Remember when Matt Real came into the Orlando City game and helped set up Kacper Przybylko’s equalizer? Those were the last meaningful minutes Real had this year. His one start came in Montreal, where he stepped in for the suspended Kai Wagner. It was interesting to see Real used as an attacking sub more, coming in when the Union were looking for goals. Another big step in Real’s development that went largely unnoticed is that he was on the bench for both playoff games, an encouraging sign that he is taking the right steps. Like Fontana, he didn’t feature much for Bethlehem later in the season. I think Real stays with Union as insurance for a possible Kai Wagner move and as a backup left back (with Fabinho’s playing career firmly at an end).

Matt Freese: (GP: 6 (5 starts), 13 saves, 7 goals allowed: 21 years old) 

It’s evident that Andre Blake needs some competition, and I think people forgot how good Matt Freese was during Blake’s injury. He came in during the Montreal game, solely because Carlos Miguel Coronel was playing for Steel that night. He then beat out Coronel for the start at Vancouver and home against Cincinnati, where he got injured. He also made three consecutive starts in June while Blake was away on international duty. If Freese can stay healthy, he should be the Union’s second goalkeeper next season.

Bethlehem Steel
Cole Turner: (GP: 25, 0 goals, 2 assists: 18 years old)

One of the newest Union Homegrowns, Cole Turner was the only one to feature for Bethlehem later in the season, mostly featuring as a central defensive midfielder and a center back. Turner was never in contention for first team minutes this year, as he was signed in the summer. Most of the year was trying to find his ideal position, in his first matches with Steel he lined up in midfield, where he notched his two assists. He is good at linking passes together and staying in defensive shape, but he did pick up eight yellow cards in the USL, a sign that he’s still adapting to the pace of the game. Expect another season of experience with the Steel for Turner next season.

Jack De Vries: (GP: 3, 0 goals, 0 assists: 17 years old) 

The youngest and newest Union Homegrown, Jack De Vries didn’t see much action in the USL this year. Much like Turner, the club is still trying to figure his best position; he featured as a forward and attacker for the Academy but is listed as a midfielder for the Steel. He only appeared in three matches, for a total of 119 minutes. Next season will be spent with the Steel most likely, and will serve as a good opportunity for De Vries to showcase his skills.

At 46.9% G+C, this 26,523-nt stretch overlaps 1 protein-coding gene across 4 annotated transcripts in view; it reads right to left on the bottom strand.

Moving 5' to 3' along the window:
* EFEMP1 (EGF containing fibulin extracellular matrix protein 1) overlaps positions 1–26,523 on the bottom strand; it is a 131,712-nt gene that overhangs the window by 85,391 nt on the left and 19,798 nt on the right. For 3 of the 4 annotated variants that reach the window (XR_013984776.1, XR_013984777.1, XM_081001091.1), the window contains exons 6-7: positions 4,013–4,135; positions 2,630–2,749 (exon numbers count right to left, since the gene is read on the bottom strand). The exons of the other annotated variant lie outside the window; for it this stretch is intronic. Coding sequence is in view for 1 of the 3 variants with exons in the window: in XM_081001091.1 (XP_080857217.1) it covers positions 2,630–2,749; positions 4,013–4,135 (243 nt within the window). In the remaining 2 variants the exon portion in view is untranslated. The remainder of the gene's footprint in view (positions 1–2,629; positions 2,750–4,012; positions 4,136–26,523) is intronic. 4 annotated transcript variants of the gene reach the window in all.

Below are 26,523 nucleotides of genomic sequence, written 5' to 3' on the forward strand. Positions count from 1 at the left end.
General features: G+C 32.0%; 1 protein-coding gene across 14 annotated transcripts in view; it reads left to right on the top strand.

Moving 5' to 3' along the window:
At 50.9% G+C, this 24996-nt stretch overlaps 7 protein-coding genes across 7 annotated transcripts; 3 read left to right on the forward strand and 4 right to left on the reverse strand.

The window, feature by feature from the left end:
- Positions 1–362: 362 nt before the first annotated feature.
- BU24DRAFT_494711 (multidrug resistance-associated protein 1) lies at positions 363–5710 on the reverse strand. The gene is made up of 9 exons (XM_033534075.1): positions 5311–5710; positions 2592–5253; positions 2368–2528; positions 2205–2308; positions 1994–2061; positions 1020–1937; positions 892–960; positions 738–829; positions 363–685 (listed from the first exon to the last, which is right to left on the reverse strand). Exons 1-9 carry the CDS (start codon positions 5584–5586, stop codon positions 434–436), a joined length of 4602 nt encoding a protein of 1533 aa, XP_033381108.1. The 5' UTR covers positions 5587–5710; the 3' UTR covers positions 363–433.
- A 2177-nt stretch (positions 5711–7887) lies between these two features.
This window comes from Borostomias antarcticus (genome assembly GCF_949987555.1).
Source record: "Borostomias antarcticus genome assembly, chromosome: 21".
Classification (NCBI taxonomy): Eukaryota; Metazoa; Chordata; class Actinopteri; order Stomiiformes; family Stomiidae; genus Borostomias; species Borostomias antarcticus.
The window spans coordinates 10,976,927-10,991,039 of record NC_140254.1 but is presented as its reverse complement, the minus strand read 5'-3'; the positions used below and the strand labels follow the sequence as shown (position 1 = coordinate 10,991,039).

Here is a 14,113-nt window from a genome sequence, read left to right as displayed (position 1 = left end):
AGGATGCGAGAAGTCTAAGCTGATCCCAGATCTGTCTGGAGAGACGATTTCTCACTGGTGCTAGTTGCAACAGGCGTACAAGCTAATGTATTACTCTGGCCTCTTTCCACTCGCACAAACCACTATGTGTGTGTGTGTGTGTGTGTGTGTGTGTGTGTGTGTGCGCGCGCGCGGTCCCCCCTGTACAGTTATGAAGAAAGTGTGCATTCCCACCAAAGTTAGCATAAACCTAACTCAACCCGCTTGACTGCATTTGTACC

Michee Ngalina: (GP: 22, 6 goals, 2 assists: 20 years old)

Technically not a Homegrown, I feel like most people forget that Michee Ngalina is signed to a Union first-team contract when discussing the team’s forward depth. Ngalina had an open and down year dealing with some injuries, but he was able to notch six goals this year for the Steel, along with two assists. Michee is technically gifted and very quick — his play reminds me of a less physical Sergio Santos. Expect Ngalina to start in Union Open Cup matches, but stay with Steel for the next year.

Olivier Mbaizo: (GP: 9, 1 goal, 0 assists: 22 years old)

Also not a Homegrown, but the man who was supposed to replace Ray Gaddis still hasn’t been able to do it. Mbaizo did have a knee injury that kept him out of some Steel matches earlier in the year, he appeared in nine games and scored 1 goal (a penalty). He likes to get up into the attack and has the speed to get back, trending more towards the style the Union want from their fullbacks. He did appear in three matches for the Union this season, but still didn’t do enough to take the starting role, or even a spot on the bench. He is currently with the Cameroon U-23 National team for the African Cup of Nations. This offseason may be the last chance Mbazio has to prove that he has what it takes to be the Union’s right back of the future.

This will be a big offseason for many of the Union Homegrowns. With McKenzie, Trusty, Real and Fontana all entering team options and final years of their contracts this offseason, this will be the last time we will see some of the players in a Union shirt. The Union proved they can develop players, now can they keep and sell them for a profit?